Mayor Yulín tells me that Rodríguez Besosa’s role in the island’s future is unique. “Tara is giving agriculture a new face,” she says. “She’s found a way to convey the importance of a new local agriculture at a primal level, with the technology and vision to ensure it’s done in a socially responsible and fair and ethical way. She’s taking something old and making it exciting.”
Rodríguez Besosa isn’t alone; others on the island have rallied to support local agriculture too. The Dreamcatcher’s De Marco offered guests the opportunity to volunteer at a farm called Estancia Verde Luz in nearby Ciales last spring. She tells me, “Our menu is all local, and Estancia Verde Luz was the main farm who sold to us. It was completely trashed in the hurricane. So we had guests help with cleanup. People felt really good to be supporting the economy, and at the same time helping a farm rebuild.” In May, De Marco launched a monthly dinner series called Nuestra Mesa (“our table”) in collaboration with Rodríguez Besosa: four courses of local vegetables, served in the Dreamcatcher’s airy kitchen and patio, attended by hotel guests, locals, and farmers.
An hour and a half east of San Juan, I pay a visit to an Ayurvedic biodynamic farm named Finca Pajuil that Rodríguez Besosa has told me is a model of resilience, replete with rotation planting, rainwater collection, aquaponics—the kinds of things Mayor Yulín says must be part of Puerto Rico’s agriculture.
An unfortunate misunderstanding with my phone’s GPS system leads me to a distinctly un-Ayurvedic pizzeria (I recommend the calzones), but eventually I arrive at my destination, and the bright-eyed head farmer, Jey Ma Tulasi, greets me at the gate—an inexplicable but not entirely unattractive green botanical V painted down the middle of her face. Tulasi shows me where neem and breadfruit trees once divided her land from the road, their disappearance depriving her crops of shade. Still, it’s impossible not to see how many more birds flock to Tulasi’s moringa and banana groves than to neighbors’ backyards, how many more bees buzz in flowers, and how healthy her curving spirals of holy basil and tarragon, aloe and mint make the land. Her little shop sells a homegrown, Ayurvedic version of adobo made with her own turmeric and local sea salt. There is moringa for sale by the bunch, and curry leaves. I’m struck by the hopefulness of the hugelkultur beds—deep garden plots made from fallen trees—which are already thick with pumpkins and sweet potatoes.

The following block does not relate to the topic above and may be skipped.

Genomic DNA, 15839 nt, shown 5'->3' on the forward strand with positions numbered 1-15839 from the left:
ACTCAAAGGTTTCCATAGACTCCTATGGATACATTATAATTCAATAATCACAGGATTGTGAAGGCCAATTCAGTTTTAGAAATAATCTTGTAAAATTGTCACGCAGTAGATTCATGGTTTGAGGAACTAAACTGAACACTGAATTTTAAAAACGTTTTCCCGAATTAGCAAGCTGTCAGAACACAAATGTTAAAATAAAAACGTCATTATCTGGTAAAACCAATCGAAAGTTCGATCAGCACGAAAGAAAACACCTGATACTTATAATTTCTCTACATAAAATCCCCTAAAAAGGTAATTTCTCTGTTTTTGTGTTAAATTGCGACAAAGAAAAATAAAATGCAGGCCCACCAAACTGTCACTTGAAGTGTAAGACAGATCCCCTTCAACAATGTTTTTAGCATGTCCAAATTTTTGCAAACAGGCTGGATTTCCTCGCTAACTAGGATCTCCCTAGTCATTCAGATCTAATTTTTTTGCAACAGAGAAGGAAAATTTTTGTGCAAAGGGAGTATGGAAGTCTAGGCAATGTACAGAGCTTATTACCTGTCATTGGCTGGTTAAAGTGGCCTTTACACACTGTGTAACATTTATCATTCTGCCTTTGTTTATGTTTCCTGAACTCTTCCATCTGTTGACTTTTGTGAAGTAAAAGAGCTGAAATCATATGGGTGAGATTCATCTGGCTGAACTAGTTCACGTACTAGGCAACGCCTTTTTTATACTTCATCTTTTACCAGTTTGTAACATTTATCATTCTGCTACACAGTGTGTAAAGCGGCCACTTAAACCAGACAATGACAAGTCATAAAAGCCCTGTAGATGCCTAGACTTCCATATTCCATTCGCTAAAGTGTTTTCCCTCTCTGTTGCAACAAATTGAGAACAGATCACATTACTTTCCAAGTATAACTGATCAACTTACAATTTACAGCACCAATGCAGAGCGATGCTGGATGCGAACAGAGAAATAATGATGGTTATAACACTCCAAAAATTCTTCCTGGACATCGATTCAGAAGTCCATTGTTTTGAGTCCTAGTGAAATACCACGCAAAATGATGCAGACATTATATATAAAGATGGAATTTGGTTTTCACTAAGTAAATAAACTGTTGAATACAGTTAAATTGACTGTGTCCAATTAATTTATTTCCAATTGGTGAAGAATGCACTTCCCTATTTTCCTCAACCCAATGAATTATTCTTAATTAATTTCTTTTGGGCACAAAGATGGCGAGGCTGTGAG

Over a final dinner with Rodríguez Besosa at Cuevas’s 1919, inside the Vanderbilt, I note that women seem to be leading this movement. “In terms of activists inside the farming movement, at least half of them are women,” Rodríguez Besosa says. “And more than half the farmers I work with are.”
What follows is one of the more exciting meals of my recent memory: white gazpacho; lobster with eggplant and mozzarella; tuna tartare with caviar; barely cooked tuna with tomatoes; salmon with fresh shelling beans; local goat-cheese ravioli; and a local fish from the snapper family called cartucho—much of which comes from farms and fishermen on the island, whom Cuevas buys from directly.
Cuevas joins us as we share coconut sorbet and a salted caramel–and–chocolate tart. He sees another silver lining in Maria. “Obviously, six months ago things were very bad,” he says. “But six months have given people time to stop, think, and grow things. The Puerto Rican diet of rice, beans, plantains, and root vegetables is very earthy, but it also takes a really long time to grow.” The destruction of plantain groves has encouraged the planting of fast-growing beets, greens, tomatoes instead—ingredients healthy diets demand.
We end the night tasting three homemade jams from a woman who delivers them biweekly: one pineapple-and-mango, one papaya, one guava-coconut. They are faultless. I wonder whether I could find them in New York.
Rodríguez Besosa’s sparkling eyes light up further. Her next project is starting her own farm on land she bought last week. “It’s in a small community in Caguas, 45 minutes south of San Juan,” she tells me, so excited she’s nearly vibrating. “I’ll finally produce my own food on a larger scale.” It’s also the next iteration of El Departamento de la Comida.
“This will be a model farm that hosts only workshops using permaculture and agroecology frameworks, and a collective for queer and trans people who want to work the land.” She plans to build a commercial kitchen on-site and use primarily the harvest from the farm itself. Next up, she says, as we chase our jam with petits fours: “our own product line.”
by TAMAR ALDER